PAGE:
Sunday Salon: Challenges and Reading Goals

The number of reading challenges offered in the book blogging world is amazing. There are challenges for every interest under the sun! I joined my first official challenge–the World Party Reading Challenge–a few months ago and, so far, I’ve been keeping up. However, I’ve decided not to formally join any more challenges at this point.

That being said, as more and more bloggers declare their intentions to participate in an ever widening variety of challenges, I’ve begun to look at challenges in another way: as guidelines for establishing my reading goals for 2011. I’m not, at this point, officially joining any of these challenges, but if I were to join some, these would be the ones, as they fit my 2011 goals.

Goal: Read More Classics (hence, my Classics Reclamation Project)

Classics Challenges

Goal: Read from My Own Shelves

TBR Challenges 1

  • The TBR Dare: More dare than challenge (as the name implies), the TBR Dare was offered on Ready When You Are, C.B.. Participants pledge to read only books from their TBR pile for as long as they choose. I actually did sign up for this, with the following pledge: “I pledge to read only books from my TBR pile for as long as I can, with the exception of books I need for challenges or projects to which I’ve already committed. These books I pledge to get from the library, so as to lighten the burden on my shelves and my wallet!”
  • Reading From My Shelves Project: Diane from Bibliophile By the Sea hosted this challenge in 2010, which is where the link will take you. The idea is to read books from your own shelves and pass as many as you want on to other people (blog readers, library sales, friends, etc.). Regardless of whether Diane hosts this challenge again, it’s inspired my own 2011 reading goals.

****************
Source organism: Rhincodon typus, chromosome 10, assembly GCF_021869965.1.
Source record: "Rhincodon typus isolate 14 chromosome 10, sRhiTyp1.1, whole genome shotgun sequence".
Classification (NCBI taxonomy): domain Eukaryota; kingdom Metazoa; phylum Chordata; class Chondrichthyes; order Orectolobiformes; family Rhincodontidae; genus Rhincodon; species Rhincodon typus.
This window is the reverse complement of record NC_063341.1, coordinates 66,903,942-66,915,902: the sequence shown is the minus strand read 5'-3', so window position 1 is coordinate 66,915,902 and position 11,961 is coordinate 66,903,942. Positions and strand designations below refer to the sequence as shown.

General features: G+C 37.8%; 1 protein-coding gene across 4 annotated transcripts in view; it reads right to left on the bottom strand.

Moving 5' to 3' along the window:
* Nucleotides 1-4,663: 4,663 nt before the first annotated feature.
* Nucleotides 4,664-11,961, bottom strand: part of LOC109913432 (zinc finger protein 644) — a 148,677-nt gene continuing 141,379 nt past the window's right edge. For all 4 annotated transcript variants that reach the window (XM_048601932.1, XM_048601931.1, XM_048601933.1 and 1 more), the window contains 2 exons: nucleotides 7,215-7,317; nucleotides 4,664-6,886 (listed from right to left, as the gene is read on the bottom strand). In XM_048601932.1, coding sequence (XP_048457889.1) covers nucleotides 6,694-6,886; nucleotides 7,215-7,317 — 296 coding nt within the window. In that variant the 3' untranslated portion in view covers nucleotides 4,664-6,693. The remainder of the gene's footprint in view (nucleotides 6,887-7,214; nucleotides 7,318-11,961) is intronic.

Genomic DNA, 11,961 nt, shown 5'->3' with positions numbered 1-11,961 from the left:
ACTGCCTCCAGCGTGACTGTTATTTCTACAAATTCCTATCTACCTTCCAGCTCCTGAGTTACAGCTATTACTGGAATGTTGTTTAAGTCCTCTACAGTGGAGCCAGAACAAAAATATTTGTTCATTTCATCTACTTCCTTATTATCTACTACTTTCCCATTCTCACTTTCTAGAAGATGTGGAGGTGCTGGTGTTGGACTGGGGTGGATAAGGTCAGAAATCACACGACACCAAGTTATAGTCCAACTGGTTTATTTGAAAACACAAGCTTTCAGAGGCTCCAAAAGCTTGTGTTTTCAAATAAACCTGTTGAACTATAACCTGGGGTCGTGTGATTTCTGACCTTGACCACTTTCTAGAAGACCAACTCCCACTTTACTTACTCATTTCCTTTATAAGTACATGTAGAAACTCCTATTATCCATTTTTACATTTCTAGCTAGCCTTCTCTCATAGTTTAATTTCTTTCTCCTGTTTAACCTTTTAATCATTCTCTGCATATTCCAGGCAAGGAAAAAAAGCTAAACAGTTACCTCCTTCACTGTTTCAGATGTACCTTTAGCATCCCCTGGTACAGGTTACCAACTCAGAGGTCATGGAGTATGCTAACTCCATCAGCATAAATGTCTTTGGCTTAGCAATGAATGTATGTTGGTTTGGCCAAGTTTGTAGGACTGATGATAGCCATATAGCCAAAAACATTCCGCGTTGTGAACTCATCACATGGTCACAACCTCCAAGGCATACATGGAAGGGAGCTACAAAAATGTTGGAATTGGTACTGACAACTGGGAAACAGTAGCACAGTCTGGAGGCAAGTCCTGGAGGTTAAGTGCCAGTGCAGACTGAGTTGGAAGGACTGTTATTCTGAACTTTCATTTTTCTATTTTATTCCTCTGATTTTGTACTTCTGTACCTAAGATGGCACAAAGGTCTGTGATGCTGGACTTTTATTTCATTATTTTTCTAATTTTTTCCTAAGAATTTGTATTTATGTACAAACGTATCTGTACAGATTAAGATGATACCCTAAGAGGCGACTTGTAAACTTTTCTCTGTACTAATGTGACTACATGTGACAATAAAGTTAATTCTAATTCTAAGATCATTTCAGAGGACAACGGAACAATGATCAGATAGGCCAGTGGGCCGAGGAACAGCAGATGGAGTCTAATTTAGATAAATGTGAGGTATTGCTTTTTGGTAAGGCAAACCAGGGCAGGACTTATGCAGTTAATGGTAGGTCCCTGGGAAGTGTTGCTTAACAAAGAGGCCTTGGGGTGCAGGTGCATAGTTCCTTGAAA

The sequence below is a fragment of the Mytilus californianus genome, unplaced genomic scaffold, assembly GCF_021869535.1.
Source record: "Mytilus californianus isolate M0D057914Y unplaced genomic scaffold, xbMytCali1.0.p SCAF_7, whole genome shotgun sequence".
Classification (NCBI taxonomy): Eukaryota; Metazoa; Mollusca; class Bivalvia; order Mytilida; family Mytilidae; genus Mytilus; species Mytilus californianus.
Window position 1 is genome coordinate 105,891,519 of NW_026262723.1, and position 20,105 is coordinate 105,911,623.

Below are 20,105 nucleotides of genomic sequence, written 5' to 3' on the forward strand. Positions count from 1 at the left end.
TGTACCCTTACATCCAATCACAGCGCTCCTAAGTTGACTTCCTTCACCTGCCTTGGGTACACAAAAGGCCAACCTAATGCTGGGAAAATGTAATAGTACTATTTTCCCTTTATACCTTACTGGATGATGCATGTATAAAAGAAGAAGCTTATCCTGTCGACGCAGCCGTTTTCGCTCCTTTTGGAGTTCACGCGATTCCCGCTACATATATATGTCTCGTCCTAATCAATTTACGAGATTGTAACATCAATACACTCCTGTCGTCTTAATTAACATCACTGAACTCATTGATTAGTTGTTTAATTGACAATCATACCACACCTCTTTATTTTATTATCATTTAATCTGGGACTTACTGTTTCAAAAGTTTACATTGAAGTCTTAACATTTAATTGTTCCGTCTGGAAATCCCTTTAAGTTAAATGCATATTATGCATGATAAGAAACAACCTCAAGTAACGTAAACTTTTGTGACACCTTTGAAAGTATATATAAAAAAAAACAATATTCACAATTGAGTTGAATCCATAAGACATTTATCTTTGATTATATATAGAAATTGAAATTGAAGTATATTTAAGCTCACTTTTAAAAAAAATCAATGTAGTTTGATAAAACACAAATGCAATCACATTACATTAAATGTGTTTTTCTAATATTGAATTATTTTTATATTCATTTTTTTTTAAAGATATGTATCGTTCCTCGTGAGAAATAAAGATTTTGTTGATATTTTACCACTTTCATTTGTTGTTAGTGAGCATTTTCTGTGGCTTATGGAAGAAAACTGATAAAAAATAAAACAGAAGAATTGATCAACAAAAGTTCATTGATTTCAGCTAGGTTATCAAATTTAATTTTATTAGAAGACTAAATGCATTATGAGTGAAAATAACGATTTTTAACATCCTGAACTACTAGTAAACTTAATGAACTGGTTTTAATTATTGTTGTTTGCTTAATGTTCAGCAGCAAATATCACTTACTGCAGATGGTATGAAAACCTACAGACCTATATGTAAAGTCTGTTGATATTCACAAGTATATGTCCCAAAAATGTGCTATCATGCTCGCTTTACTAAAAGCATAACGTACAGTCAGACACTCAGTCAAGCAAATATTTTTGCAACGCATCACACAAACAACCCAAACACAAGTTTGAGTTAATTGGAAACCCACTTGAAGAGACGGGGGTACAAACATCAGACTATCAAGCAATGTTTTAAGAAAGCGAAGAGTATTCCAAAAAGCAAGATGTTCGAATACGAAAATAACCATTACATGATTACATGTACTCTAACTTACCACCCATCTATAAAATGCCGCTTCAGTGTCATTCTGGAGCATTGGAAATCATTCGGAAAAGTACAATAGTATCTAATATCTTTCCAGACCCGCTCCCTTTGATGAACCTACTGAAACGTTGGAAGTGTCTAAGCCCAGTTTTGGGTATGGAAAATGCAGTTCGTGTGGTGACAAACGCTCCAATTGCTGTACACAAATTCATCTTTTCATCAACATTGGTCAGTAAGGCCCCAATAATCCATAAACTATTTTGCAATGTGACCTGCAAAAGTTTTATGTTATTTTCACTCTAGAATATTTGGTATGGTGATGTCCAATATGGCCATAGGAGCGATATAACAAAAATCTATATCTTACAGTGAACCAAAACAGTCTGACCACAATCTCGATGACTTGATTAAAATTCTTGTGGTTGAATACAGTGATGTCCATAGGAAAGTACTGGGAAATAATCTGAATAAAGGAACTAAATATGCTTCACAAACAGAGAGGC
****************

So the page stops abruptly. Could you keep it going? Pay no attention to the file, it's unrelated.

• South Asian Challenge: Hosted by Swapna from S. Krishna’s Books, this challenge asks you to read books either by South Asian authors or about South Asia (India, Pakistan, Sri Lanka, Bangladesh, Bhutan, Nepal, or the Maldives). I’ve amassed a fair number of qualifying books, mostly from or about India, and would love to make a dent in them in 2011.

TBR Challenges 2

  • Awesome Author Challenge: Hosted by Alyce from At Home With Books, this challenges focuses on the authors that have been recommended to you again and again but which you’ve yet to read. I’ve collected works by several of these authors, and I intend to get to at least some of them in 2011: Kazuo Ishiguro, Alison Weir, Robertson Davies, A.S. Byatt, Julie Orringer, Emma Donoghue, and Hilary Mantel, to name a few!